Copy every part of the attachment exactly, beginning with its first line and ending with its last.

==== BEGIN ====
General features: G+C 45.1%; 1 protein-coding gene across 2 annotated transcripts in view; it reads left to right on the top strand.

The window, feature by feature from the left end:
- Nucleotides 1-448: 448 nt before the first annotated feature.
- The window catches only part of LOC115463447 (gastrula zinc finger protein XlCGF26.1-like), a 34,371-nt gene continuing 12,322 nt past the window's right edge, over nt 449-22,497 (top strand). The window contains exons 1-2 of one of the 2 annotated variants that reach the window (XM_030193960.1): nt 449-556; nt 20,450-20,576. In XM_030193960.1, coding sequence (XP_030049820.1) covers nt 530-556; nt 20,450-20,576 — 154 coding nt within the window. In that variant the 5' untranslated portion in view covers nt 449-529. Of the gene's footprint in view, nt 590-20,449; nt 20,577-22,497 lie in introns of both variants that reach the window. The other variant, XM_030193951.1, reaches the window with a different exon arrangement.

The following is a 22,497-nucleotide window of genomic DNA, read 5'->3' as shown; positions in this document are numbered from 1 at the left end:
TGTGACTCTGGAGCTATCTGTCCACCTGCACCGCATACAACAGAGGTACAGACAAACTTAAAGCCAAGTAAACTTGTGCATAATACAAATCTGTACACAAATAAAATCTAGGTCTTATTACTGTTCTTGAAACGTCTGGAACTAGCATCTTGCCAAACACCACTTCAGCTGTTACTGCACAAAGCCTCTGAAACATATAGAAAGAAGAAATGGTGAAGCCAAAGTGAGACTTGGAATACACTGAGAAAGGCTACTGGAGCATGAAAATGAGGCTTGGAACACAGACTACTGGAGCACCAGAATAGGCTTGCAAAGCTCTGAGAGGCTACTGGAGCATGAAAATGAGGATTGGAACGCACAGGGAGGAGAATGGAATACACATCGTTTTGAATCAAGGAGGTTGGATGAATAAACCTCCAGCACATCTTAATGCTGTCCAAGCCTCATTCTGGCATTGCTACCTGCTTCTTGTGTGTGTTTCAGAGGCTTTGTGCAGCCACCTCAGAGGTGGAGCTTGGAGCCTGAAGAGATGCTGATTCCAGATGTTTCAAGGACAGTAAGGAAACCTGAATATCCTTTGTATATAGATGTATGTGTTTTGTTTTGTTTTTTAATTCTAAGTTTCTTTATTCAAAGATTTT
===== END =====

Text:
General features: G+C 45.1%; 1 protein-coding gene across 2 annotated transcripts in view; it reads left to right on the top strand.

The window, feature by feature from the left end:
- Nucleotides 1-448: 448 nt before the first annotated feature.
- The window catches only part of LOC115463447 (gastrula zinc finger protein XlCGF26.1-like), a 34,371-nt gene continuing 12,322 nt past the window's right edge, over nt 449-22,497 (top strand). The window contains exons 1-2 of one of the 2 annotated variants that reach the window (XM_030193960.1): nt 449-556; nt 20,450-20,576. In XM_030193960.1, coding sequence (XP_030049820.1) covers nt 530-556; nt 20,450-20,576 — 154 coding nt within the window. In that variant the 5' untranslated portion in view covers nt 449-529. Of the gene's footprint in view, nt 590-20,449; nt 20,577-22,497 lie in introns of both variants that reach the window. The other variant, XM_030193951.1, reaches the window with a different exon arrangement.

The following is a 22,497-nucleotide window of genomic DNA, read 5'->3' as shown; positions in this document are numbered from 1 at the left end:
TGTGACTCTGGAGCTATCTGTCCACCTGCACCGCATACAACAGAGGTACAGACAAACTTAAAGCCAAGTAAACTTGTGCATAATACAAATCTGTACACAAATAAAATCTAGGTCTTATTACTGTTCTTGAAACGTCTGGAACTAGCATCTTGCCAAACACCACTTCAGCTGTTACTGCACAAAGCCTCTGAAACATATAGAAAGAAGAAATGGTGAAGCCAAAGTGAGACTTGGAATACACTGAGAAAGGCTACTGGAGCATGAAAATGAGGCTTGGAACACAGACTACTGGAGCACCAGAATAGGCTTGCAAAGCTCTGAGAGGCTACTGGAGCATGAAAATGAGGATTGGAACGCACAGGGAGGAGAATGGAATACACATCGTTTTGAATCAAGGAGGTTGGATGAATAAACCTCCAGCACATCTTAATGCTGTCCAAGCCTCATTCTGGCATTGCTACCTGCTTCTTGTGTGTGTTTCAGAGGCTTTGTGCAGCCACCTCAGAGGTGGAGCTTGGAGCCTGAAGAGATGCTGATTCCAGATGTTTCAAGGACAGTAAGGAAACCTGAATATCCTTTGTATATAGATGTATGTGTTTTGTTTTGTTTTTTAATTCTAAGTTTCTTTATTCAAAGATTTT